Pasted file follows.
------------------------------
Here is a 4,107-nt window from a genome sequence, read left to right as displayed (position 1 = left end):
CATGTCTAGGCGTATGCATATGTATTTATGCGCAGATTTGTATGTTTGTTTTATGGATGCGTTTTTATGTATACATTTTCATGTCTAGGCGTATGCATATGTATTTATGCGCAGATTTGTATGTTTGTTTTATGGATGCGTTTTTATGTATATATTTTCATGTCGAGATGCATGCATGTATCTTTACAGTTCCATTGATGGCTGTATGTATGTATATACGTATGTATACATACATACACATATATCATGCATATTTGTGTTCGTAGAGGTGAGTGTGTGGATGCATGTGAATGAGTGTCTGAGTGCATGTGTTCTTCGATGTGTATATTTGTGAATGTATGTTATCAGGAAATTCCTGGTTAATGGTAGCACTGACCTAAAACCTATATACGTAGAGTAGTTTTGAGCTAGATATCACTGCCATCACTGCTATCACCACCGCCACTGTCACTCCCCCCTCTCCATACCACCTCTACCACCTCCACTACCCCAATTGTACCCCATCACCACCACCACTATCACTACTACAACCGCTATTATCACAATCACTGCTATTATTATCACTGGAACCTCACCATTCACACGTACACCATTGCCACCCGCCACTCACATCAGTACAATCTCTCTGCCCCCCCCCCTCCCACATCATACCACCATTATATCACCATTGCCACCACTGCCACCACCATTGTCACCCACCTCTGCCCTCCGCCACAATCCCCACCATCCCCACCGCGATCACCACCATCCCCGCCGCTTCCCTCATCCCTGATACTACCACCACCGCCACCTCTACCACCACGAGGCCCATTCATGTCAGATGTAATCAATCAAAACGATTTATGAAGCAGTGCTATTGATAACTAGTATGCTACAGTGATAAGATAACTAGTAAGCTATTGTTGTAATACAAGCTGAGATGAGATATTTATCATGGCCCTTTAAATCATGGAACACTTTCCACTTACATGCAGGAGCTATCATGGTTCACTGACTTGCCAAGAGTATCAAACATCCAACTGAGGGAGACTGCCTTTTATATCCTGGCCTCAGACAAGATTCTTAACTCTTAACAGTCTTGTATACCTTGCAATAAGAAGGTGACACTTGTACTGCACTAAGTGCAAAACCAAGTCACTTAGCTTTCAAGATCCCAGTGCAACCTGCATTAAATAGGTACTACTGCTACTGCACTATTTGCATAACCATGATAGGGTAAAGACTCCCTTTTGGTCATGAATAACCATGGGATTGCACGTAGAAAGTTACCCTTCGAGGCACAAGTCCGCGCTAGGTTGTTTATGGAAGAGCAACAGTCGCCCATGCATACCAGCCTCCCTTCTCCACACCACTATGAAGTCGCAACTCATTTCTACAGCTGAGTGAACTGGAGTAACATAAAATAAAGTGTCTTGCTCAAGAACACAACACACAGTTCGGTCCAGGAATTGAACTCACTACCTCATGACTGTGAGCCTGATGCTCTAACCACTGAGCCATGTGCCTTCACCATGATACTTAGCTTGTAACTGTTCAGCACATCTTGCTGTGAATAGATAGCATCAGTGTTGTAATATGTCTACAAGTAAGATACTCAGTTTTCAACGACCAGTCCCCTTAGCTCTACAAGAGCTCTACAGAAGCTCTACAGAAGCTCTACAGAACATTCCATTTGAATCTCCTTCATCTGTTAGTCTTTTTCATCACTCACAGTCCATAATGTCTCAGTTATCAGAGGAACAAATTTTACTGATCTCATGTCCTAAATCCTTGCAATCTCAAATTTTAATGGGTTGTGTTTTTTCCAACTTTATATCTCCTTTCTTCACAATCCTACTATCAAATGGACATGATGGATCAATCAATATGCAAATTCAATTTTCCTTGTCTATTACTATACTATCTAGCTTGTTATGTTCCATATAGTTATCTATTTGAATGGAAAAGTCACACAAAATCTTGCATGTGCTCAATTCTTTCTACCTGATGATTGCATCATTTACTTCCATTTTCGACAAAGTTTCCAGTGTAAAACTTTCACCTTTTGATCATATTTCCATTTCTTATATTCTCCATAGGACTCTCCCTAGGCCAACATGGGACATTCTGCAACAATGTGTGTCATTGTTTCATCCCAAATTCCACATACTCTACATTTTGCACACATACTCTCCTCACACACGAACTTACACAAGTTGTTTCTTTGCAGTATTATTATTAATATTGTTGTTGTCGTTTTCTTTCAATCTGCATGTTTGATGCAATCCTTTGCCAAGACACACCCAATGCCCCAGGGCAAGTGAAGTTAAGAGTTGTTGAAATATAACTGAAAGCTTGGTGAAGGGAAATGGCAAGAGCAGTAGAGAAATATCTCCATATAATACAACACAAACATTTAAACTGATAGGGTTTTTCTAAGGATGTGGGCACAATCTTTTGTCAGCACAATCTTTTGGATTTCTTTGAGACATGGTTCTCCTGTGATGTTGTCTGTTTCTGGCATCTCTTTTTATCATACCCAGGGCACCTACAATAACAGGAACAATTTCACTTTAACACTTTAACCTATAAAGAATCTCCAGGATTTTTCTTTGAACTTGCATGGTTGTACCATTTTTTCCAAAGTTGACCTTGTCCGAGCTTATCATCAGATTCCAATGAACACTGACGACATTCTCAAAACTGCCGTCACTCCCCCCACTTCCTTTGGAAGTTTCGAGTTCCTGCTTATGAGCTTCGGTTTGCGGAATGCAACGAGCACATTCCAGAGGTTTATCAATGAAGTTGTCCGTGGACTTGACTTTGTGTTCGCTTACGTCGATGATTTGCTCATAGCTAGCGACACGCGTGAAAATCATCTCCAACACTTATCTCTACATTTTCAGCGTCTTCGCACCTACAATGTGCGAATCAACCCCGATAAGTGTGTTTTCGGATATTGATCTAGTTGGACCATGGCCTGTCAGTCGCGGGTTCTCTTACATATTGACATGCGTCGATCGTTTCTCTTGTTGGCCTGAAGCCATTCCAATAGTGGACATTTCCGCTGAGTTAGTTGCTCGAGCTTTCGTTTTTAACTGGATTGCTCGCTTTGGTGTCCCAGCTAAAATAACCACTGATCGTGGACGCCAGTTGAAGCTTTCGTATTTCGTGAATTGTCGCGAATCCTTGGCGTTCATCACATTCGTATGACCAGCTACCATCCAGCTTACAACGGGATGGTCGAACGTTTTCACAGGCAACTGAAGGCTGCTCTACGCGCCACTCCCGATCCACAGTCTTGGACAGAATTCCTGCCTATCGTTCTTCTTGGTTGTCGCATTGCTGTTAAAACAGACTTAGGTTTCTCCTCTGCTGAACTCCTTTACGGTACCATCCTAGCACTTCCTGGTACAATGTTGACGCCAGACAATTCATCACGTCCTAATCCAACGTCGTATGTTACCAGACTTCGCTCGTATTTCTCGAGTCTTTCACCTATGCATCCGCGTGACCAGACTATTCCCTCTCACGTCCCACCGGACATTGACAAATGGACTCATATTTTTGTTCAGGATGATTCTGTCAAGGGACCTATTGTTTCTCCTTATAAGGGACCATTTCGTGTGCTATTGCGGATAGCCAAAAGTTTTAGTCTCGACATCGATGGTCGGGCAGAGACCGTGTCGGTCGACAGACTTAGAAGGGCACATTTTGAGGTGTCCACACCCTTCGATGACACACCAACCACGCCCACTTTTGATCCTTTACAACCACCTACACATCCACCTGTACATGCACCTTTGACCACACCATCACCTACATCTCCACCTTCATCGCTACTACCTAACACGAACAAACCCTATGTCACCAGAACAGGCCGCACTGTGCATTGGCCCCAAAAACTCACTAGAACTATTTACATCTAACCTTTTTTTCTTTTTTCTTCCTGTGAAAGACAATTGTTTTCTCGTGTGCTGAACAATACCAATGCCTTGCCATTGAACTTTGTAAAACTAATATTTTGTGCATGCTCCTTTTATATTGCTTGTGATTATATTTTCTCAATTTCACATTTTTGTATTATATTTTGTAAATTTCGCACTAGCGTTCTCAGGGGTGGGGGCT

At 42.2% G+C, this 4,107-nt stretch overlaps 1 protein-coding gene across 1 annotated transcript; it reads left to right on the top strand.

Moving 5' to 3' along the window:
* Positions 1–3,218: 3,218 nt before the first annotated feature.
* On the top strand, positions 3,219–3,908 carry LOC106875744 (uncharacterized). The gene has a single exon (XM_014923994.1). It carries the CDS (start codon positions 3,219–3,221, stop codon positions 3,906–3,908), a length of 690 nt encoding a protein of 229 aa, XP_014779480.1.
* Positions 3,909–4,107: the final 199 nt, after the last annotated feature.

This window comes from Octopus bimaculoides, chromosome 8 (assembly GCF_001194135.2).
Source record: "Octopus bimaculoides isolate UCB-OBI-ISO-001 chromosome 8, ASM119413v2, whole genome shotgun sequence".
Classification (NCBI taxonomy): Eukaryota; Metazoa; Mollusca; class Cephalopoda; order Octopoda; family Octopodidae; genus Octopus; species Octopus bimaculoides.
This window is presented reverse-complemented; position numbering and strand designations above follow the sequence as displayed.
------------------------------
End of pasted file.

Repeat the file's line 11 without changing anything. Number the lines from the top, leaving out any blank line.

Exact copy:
This window is presented reverse-complemented; position numbering and strand designations above follow the sequence as displayed.